Of Men and Gauze
Isaac Stern Auditorium Carnegie Hall
01/30/2018 - & March 3 (Wells), 7 (Horsham), 8 (Walton-on-Thames), Sheffield (Sheffield), April 28 (Holkham), 29 (Harrogate), May 7 (Newbury), 24 (Abbotsholme), June 1 (Swaledale), 24 (Parçay-Meslay), July 13 (Santa Barbara), 23 (Ottawa), August 31 (Snape Maltings), September 10 (London), 17 (Marlborough), 20 (Pisa), 26 (Mumbai), October 25 (Hilo), 26 (Kamuela), 27 (Honolulu), 29 (Maui), November 8 (Notre Dame), 10 (Kalamazoo), 22 (Paris), 26 (Wilton), December 6 (Miami), 8 (Durham, NC), 2017, January 18 (San Francisco), 23 (Toronto), 26 (Tryon), February 25 (Liège), 26 (Milano), March 1 (Napoli), 19 (Manchester), April 5 (London), 17 (Bratislava), May 5 (Stamford), 23 (Chipping Campden), 25 (Bath), June 9 (Liverpool), 10 (Hertford), 24 (Melbourne), 2018
Claude Debussy: Suite bergamasque: “Clair de lune” – Images (Book II) – Préludes (Book II): “La Terrasse des audiences du clair de lune” – Images (Book I)
Robert Schumann: Fantasy in C Major, Opus 17
Ludwig van Beethoven: Piano Sonata No. 23 in F Minor “Appassionata”, Opus 57
Stephen Hough (Pianist)
S. Hough (© FontantaMusic.org)
On March 25, one-hundred years ago, Claude-Achille Debussy took his last painful cancerous breath. This year, then, as these funerary centenaries go, we will be filled with more Debussy breathlessness. But with pianists like Stephen Hough, we need not regret the absence of a Gieseking or Richter to do the deeds. With Hough playing from early and late Debussy and two miscellany, we could relax (if that be the word) and enjoy the show.
Debussy didn’t monopolize this recital. For reasons that seemed irrational on paper, Mr. Hough added major works by Schumann and Beethoven to the stew. Yet for this kind of program, those contrasts were quite successful. In effect, Mr. Hough was contrasting the world of Men and Gauze.
He started with that most “popular’ Debussy work, Clair de lune, transforming it into a piece of unearthly beauty. Here, as in the rest of the Debussy, there was no artifice. There were no piano tricks. Nothing came between the audience and the music.
As in the following music, Mr. Hough carried the music with an inherent sense of truth. The deceptive simplicity of Clair de lune commanded effortless attention. For Mr. Hough never reaches for the “effect”. His focus, his almost faultless technique, his intelligent phrasing comes from a very deep place, not just his hands.
The following second book of Images needed no measure-by-measure account. These were accounts of gauze and shadows, hazes and aromas. The “Moon descending” was not the “image” of the moon. It was, at most, a faded 1890’s photograph, an effect, made with liberal pedaling and amorphous clouding. The “Goldfish” were not fish at all, they were again pictures of light, or iridescence and nimbleness.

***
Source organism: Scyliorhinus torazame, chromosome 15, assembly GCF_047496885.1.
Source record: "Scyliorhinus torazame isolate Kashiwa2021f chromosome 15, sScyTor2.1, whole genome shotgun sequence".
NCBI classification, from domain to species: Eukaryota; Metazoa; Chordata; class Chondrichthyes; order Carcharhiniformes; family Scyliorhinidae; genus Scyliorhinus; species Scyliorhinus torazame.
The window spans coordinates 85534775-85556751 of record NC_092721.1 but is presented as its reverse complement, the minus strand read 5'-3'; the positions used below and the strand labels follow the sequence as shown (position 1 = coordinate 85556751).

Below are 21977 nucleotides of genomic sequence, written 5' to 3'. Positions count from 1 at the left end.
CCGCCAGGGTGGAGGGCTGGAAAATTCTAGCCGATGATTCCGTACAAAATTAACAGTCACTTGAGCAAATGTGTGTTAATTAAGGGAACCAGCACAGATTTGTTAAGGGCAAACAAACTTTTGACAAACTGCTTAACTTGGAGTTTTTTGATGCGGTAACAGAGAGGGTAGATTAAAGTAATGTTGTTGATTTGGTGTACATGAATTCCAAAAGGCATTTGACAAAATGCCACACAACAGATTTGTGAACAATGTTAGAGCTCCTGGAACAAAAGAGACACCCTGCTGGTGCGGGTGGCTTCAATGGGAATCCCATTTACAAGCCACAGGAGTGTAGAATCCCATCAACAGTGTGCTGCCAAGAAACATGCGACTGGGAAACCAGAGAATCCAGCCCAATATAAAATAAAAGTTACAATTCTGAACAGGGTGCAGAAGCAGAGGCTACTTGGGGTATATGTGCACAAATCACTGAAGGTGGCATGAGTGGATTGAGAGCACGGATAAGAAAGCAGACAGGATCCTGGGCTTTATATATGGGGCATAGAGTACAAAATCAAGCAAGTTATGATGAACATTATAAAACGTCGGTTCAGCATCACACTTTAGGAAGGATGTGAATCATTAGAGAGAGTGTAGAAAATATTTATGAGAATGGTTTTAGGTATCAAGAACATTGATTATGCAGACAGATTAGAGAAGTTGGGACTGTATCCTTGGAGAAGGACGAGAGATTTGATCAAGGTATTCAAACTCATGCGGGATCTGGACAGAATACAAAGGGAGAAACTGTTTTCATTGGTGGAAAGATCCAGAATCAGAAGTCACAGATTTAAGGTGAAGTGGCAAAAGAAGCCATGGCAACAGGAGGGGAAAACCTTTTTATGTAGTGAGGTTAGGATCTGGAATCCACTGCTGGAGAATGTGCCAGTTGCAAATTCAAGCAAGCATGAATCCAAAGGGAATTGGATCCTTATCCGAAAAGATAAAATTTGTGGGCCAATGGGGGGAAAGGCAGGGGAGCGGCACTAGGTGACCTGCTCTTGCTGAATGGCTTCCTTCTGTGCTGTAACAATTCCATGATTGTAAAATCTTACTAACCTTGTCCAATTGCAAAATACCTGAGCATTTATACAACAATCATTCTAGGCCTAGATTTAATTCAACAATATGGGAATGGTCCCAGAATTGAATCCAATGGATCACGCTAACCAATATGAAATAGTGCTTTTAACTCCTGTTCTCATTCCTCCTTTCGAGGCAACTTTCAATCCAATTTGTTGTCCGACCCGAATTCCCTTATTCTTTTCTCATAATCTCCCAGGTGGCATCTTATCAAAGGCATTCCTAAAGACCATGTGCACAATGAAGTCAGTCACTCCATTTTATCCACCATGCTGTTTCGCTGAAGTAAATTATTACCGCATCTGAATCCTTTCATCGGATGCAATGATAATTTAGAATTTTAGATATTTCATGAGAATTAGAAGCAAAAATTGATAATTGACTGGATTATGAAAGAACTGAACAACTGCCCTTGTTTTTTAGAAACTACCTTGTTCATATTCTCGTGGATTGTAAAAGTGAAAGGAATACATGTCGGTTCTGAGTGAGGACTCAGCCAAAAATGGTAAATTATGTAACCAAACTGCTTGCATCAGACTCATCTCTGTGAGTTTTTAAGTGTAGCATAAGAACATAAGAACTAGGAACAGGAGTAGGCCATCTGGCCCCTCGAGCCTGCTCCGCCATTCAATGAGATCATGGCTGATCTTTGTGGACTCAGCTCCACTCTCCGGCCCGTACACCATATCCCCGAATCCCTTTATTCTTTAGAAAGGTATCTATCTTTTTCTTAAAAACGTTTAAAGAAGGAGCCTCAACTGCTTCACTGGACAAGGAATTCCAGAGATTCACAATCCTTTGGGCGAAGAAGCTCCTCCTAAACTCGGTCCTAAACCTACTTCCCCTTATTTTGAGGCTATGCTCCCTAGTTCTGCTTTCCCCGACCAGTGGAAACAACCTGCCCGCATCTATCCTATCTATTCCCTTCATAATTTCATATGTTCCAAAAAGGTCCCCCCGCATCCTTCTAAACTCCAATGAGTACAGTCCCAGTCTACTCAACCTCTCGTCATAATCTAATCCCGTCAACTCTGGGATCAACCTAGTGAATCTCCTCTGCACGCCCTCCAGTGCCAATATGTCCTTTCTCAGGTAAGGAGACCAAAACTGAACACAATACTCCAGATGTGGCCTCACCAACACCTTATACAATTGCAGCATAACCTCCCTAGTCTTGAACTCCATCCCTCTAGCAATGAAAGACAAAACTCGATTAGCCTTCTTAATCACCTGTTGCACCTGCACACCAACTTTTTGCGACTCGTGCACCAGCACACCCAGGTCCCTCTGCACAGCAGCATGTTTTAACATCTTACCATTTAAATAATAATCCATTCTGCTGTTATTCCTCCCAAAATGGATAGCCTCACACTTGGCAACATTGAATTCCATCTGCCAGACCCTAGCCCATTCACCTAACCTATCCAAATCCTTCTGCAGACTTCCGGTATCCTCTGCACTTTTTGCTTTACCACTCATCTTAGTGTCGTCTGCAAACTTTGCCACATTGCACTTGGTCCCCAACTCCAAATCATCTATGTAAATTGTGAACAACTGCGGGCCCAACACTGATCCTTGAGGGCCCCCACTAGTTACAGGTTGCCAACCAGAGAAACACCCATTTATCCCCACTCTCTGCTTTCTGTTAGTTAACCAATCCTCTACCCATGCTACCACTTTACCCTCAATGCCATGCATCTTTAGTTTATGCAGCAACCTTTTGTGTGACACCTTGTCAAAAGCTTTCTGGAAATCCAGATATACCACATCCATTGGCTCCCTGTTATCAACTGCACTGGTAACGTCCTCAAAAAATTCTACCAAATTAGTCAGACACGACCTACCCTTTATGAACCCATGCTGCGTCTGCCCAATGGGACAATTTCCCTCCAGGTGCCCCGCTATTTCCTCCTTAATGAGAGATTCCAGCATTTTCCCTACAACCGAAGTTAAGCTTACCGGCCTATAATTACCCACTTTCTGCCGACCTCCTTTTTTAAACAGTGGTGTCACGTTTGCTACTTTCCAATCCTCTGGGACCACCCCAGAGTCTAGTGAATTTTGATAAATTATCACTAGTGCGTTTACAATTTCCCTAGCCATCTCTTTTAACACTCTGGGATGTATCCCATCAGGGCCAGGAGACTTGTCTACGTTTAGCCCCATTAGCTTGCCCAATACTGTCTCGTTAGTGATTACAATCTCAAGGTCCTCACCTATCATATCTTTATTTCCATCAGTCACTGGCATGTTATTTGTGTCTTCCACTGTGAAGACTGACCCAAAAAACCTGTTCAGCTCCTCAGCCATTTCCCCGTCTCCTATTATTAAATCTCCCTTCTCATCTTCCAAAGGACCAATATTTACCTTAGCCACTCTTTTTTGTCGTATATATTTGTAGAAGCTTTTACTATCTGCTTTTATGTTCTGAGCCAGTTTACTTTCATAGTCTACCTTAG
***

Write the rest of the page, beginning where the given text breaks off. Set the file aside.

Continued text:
The pianists in the audience were following each note. Others probably dreamed through the phrasing and measures. And both were right.
In the second half, Mr. Hough returned to more Debussy. More Clair de lune from the moonstruck pen from the Preludes, followed by more Images highlighted by an intense, brilliant display of sudden melodies in “Mouvement” erupting like lava from such controlled expertise.
Perhaps Mr. Hough could have devoted an entire program to Debussy (as perhaps he might this year), yet he abruptly veered from French metaphysical poetry to Prussian straightforward concertizing. Whether by accident or not, Mr. Hough left the stage, the lights filled Carnegie Hall then dimmed, and Mr. Hough came back with a hair-lifting sforzando opening in Schumann’s C Major Fantasy.
The result between the two composers nor jarring (and certainly not dis-concerting!), but it was jolting. No longer were we meandering through fields of Mallarme-inspired flowers. We were in the German Romantic world with a Valentine for the composer’s wife, a sardonic march, through an ending both passionate and dignified.
The only weakness I felt was that, the suspenseful caesura between the march and the lento sostenuto arpeggios was not suspenseful at all. Was it the coughing from the audience? Or somehow a lack of tension on Mr. Hough’s part. At any rate, it was a minor diminishment from this grand and powerful performance.
The relationship between Debussy, Schumann and Beethoven was not apparent. But historically, the last two were adjoined. Schumann’s Fantasy was a single movement, until Franz Liszt called for money to erect a statue of Beethoven. The statue was never built, but the extra money given by Schumann for the last two movements of the Fantasy gave us a marvelous gift.
As expected, Mr. Hough gave us a super-charged–but always disciplined–Beethoven Appassionata. Mr. Hough called it “one of the most incendiary works ever written” and he played it with all the necessary fire. Did he drop a few notes in that final coda? Well, Mr. Hough happens to be human. And when Beethoven specified Presto for those measures, Stephen Hough added all the presto magic to Beethoven’s creation.
Two encores: one an elegant Chopin C-Sharp Minor Waltz. The first encore, though, with its echoes of Schumann’s Symphonic Etudes, was new to me. This was, I learned, the fifth of the “posthumous” etudes which had been omitted by Clara and discovered after his death. A beautiful piece which, one hopes, will be appended to Mr. Hough’s next performance of the work.